Pianist Frank Glazer, renowned Verdehr Trio featured in September concerts at Bates College
Musicians performing at Bates College in September include Frank Glazer, a prominent Maine pianist and Bates artist in residence; Atsuko Hirai, a soprano and member of the Bates faculty; and the Verdehr Trio, internationally acclaimed for its development of the violin-clarinet-piano trio repertoire.
Glazer opens the college’s 2004-05 Noonday Concert Series at 12:30 p.m. Tuesday, Sept. 14, with music by Bach, Busoni, Haydn and Mendelssohn. Bates Noonday Concerts typically last around 30 minutes.
The Verdehr Trio, which has commissioned some 170 pieces of music during a career of more than 30 years, performs at 3 p.m. Sunday, Sept. 19. The trio’s pianist, Yuri Funahashi, lives in Maine, and the program includes a piece by Bates faculty member Philip Carlsen. Also on the program is the world premiere of “Playground,” a composition by Barry Conyngham, chair of Australian studies at Harvard University.
Hirai, the Kazushige Hirasawa Professor of History at Bates, is accompanied by Glazer in a program of 10 songs by Johannes Brahms. This Noonday Concert takes place at 12:30 p.m. Tuesday, Sept. 21.
Finally, Glazer offers music by Mozart, Schubert and Schumann in a recital at 8 p.m. Friday, Sept. 24.
The Olin Arts Center Concert Hall, 75 Russell St., is the site of all four concerts, which are open to the public at no cost. For more information, please call 207-786-6135.
Through commissioning new works and transcribing or rediscovering music from centuries past, the Verdehr Trio has molded and defined the personality of the violin-clarinet-piano trio. The ensemble has performed worldwide in chamber concerts and in trio-concerto repertoire for orchestra. Its catalog of recordings includes the 17-volume series “The Making of a Medium,” documenting the trio’s contributions to the repertoire (Crystal Records). An article about the trio appears in the new Groves Dictionary of Music.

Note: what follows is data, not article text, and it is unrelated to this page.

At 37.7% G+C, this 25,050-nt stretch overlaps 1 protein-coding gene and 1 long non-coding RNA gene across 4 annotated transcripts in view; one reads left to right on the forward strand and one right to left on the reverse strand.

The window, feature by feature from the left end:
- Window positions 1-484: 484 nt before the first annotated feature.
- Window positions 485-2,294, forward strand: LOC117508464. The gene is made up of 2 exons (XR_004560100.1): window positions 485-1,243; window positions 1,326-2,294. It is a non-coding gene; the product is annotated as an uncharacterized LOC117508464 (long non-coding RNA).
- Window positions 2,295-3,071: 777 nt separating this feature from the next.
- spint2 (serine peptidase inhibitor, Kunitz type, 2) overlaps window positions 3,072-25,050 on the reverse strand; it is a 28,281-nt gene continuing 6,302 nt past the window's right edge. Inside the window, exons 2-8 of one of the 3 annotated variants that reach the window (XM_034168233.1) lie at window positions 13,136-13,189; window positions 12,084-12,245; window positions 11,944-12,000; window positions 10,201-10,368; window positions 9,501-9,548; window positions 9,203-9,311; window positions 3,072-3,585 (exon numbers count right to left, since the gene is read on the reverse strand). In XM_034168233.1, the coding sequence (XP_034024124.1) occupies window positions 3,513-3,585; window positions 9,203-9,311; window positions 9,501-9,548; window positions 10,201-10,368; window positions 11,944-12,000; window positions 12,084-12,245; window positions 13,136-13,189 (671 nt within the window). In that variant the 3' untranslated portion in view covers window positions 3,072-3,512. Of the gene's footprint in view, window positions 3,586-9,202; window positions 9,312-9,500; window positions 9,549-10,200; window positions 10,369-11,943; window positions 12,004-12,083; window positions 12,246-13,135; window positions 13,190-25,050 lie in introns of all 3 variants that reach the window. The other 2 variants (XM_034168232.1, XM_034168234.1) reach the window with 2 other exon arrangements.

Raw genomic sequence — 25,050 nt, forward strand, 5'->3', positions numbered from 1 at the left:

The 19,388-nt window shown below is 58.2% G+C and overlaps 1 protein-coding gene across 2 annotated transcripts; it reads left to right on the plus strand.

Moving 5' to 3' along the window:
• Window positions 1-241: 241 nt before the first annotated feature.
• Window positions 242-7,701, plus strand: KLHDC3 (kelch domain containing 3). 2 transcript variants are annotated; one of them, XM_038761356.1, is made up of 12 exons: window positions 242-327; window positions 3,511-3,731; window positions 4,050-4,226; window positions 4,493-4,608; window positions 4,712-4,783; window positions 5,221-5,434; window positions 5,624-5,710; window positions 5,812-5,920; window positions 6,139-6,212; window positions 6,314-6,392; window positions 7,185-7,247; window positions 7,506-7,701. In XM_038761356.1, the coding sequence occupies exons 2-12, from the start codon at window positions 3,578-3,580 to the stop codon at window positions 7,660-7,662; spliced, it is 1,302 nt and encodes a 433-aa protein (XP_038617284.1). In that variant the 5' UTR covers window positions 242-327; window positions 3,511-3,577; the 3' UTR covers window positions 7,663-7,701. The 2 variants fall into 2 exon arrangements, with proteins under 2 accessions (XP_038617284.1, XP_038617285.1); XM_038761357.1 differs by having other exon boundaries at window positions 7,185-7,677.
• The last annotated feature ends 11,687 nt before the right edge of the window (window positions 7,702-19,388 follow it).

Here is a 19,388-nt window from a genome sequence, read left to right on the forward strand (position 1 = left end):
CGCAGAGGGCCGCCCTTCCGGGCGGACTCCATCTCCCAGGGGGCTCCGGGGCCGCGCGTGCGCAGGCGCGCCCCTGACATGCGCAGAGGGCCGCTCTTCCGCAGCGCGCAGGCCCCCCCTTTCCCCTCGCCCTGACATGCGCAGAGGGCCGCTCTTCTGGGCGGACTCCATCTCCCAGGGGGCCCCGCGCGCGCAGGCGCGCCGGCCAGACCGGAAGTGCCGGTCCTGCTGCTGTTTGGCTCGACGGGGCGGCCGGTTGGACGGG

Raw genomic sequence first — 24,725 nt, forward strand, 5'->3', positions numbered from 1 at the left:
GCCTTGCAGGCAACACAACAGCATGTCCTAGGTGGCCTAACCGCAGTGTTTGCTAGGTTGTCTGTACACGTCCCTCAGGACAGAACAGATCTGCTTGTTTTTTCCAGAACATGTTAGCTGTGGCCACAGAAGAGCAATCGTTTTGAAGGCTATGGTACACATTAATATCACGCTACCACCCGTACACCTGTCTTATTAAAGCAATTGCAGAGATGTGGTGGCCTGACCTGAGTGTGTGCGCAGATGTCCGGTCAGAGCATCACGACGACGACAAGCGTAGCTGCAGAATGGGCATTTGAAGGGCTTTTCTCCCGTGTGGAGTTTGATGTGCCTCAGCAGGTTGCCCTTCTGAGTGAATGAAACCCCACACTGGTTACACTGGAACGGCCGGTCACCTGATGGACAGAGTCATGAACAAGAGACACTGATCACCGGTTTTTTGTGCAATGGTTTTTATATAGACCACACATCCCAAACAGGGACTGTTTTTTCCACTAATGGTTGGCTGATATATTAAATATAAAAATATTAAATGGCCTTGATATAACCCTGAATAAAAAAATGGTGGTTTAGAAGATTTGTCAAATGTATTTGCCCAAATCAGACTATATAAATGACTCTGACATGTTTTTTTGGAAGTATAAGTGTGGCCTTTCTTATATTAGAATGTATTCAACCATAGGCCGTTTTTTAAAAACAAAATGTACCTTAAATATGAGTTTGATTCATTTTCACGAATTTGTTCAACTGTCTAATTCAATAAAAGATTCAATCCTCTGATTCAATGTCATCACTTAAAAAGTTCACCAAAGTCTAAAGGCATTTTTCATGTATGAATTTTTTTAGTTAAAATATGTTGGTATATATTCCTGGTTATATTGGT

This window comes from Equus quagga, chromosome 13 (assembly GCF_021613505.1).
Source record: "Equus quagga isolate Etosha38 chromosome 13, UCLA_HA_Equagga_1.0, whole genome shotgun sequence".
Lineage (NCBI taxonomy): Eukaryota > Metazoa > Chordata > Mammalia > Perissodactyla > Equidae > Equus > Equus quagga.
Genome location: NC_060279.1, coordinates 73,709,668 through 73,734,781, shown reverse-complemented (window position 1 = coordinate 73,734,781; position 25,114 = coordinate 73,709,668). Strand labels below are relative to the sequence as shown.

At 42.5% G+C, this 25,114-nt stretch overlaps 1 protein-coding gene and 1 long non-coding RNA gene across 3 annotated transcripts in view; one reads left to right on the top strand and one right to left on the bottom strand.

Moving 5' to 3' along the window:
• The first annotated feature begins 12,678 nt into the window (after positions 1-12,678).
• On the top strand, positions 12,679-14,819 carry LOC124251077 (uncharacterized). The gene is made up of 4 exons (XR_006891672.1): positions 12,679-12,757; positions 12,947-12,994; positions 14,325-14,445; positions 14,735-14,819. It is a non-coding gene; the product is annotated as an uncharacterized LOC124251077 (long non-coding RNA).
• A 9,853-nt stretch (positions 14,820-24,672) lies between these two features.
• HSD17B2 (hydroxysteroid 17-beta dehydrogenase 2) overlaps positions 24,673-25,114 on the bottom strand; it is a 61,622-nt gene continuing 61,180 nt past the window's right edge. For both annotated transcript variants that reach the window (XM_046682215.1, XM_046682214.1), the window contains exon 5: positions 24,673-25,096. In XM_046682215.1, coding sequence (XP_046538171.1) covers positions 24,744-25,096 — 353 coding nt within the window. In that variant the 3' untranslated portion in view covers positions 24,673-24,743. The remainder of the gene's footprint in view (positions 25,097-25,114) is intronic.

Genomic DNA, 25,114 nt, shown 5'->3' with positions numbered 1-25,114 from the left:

Though in residence at Michigan State University in East Lansing, where violinist Walter Verdehr and clarinetist Elsa Ludewig-Verdehr teach, pianist Yuri Funahashi lives in Wilton and teaches at the University of Maine in Farmington. She is known statewide for her performances with such chamber ensembles as the Nordica Trio and the Funahashi-Pane Duo.
A highlight of the trio’s Bates program is the world premiere of Conyngham’s “Playground.” In addition, the trio performs its own arrangement of the Andante-Allegretto (Op. 43, No. 13) from Beethoven’s music for the ballet “The Creatures of Prometheus”; Carlsen’s 1987 “Penumbra”; Peter Sculthorpe’s 1992 “Dreamtracks,” inspired by the Australian landscape; William Brohn’s adaptation of music by songs by George and Ira Gershwin; and “Tibetan Dance,” composed and dedicated to the Verdehr Trio by Bright Sheng.
One of Maine’s best-known pianists, Bates College artist-in-residence Frank Glazer is a musician of international stature. His long career includes numerous recordings, and countless solo recitals and performances with orchestras and chamber ensembles, including the New England Piano Quartette, of which he was a founder.
Glazer, 89, taught at the Eastman School of Music for 15 years before retiring to Maine with his wife, Ruth, in 1980. The couple founded the Saco River Festival, held in Cornish every summer. A student of pianist Artur Schnabel in the 1930s and ’40s, Glazer is one of the few remaining proteges of that great musician.
The first Kazushige Hirasawa Professor of History at Bates and a specialist in Japanese history, Atsuko Hirai is a graduate of Tokyo University and earned her Ph.D. in government at Harvard. She and Glazer perform together occasionally at Bates.
Philip Carlsen has degrees from the University of Washington, Brooklyn College and the CUNY Graduate Center. His many compositions include works for such Maine ensembles as the Portland Symphony Orchestra and Bates’ gamelan orchestra, and a commission from the National Symphony Orchestra and the Kennedy Center in connection with the orchestra’s residency in Maine. Carlsen teaches half-time at UMF and half-time at Bates, where he conducts the college orchestra.